Friday, 16 February 2018

Baking Eggless Challenge#3: Eggless Japanese Milk Bread Loaf (Tangzhong method)

So I am back, with successfully completing our first challenge for the month of February, given by Gayathri. This time it was Milk bread, using Tangzhong method, also called "roux method" or, "cooked dough" method. The science behind it is that using roux enables to retain moisture to a larger extent, resulting in softer and moister bread....and it sure does!!! The resulting bread is soooo soft that you would want to sleep in itπŸ˜‰πŸ˜Š
 Gayathri gives us 2 recipes (containing eggs) each month to convert to eggless, which we have to do and post on her Facebook Page within 15 days. You can read about all our Baking Eggless Challenges here. I discovered this method way back in 2014 and have been making breads and rolls with consistent results using this method. I know I haven't posted any bread on my blog yet, but believe me! most of the time it was due to lack of pics....the bread got finished off in no time, leaving me picture-less (if that is a word??!!)...also, I bake breads and rolls less frequently, hence no bread recipes till today. But, I am changing this habit now, thanks to my toddler!! Just like every mumma, I feel I should give her the wholesome goodness of a homemade item as opposed to a store-bought one.....
The recipe was for Milk Bread Rolls, however I have made it into a loaf due to its versatility of use. Please read my TIPS before making this bread.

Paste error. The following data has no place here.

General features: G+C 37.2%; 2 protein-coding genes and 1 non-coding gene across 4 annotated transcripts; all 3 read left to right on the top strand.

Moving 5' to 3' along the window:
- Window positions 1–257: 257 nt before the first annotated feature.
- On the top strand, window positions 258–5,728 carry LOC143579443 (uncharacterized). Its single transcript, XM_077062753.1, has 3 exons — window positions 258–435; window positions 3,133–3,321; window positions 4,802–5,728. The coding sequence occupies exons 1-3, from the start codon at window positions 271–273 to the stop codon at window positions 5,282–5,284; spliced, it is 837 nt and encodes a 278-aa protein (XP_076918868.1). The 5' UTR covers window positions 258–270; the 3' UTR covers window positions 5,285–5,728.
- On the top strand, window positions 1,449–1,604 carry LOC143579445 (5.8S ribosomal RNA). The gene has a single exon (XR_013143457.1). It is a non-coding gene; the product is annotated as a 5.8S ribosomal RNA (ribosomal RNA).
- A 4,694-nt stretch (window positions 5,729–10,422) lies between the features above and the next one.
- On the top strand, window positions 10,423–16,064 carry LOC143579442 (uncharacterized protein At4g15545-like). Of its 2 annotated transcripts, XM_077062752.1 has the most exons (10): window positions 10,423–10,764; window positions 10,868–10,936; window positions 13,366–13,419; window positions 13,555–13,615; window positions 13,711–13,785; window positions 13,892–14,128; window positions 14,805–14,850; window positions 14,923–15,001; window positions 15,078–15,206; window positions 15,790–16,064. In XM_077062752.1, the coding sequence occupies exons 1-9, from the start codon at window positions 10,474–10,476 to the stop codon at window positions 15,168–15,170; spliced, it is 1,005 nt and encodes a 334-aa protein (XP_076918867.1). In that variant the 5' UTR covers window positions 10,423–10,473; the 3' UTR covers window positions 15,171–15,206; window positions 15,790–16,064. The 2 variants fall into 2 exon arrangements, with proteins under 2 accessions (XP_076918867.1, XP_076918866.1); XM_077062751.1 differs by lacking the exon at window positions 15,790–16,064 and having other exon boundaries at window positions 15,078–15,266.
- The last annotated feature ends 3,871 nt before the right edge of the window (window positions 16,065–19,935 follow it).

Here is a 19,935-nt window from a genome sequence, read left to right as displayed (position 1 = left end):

The challange announcement is given here and original recipe is given here.
Pre-preparation: 1. Pre-heat your oven to 350℉/180℃;
                           2. Line and grease your Loaf Pan.
(My 1 cup measures 8 oz./237 ml)

100 ml water
2 Tablespoons Bread Flour/Strong White Flour/All-purpose flour

300 gm Bread Flour/Strong White Flour/All-purpose flour (3 cups minus 3 Tablespoons)
15 gm Full Fat Dry Milk Powder (2 Tablespoons)
50 gm Caster Sugar (1/4 cup)
1/4 teaspoon Salt
2.5 teaspoons Instant yeast (For ACTIVE DRY YEAST see TIPS below)
200 ml Lukewarm Milk (3/4 cup)
60 gm softened room-temperature Unsalted Butter, cut in cubes (4 Tablespoons)
2-3 Tablespoons water if your dough is dry
2 Tablespoons neutral flavor oil for greasing palms and bowl

1. To make the Roux, combine flour and water in a heavy bottom pan till no lumps remain. Put it on heat and cook on low heat while whisking continuously till it becomes like a thick custard. Cover with a cling wrap to prevent crusting of top. Cool to room temperature.

2. In a large mixing bowl mix together flour, milk powder,salt, sugar and yeast.
3. Add in lukewarm milk to the room temperature Roux and whisk till no lumps remain. Add this, to the dry mix above and knead to form a dough. If your dough is dry you can add 2-3 Tablespoons water to form a dough (I didn't need any water). The dough will be sticky to begin with, but as you knead, it will start to come together.
4. Add in Butter to the dough, spoon by spoon (if using Tablespoon measure) OR cube by cube. Knead till it is fully incorporated in your dough. The resulting dough should be soft and smooth, but not sticky. If kneading by hand, it will take 20-25 minutes. If using a hand mixer with dough hook, it will take 15 minutes of kneading using dough hook.
4. Lightly grease your palms with any neutral flavored oil, roll the dough into a big ball and put in a greased bowl. Cover the bowl with a tea-towel or cling wrap and put in a warm place for 1-1.5 hours, for first proofing.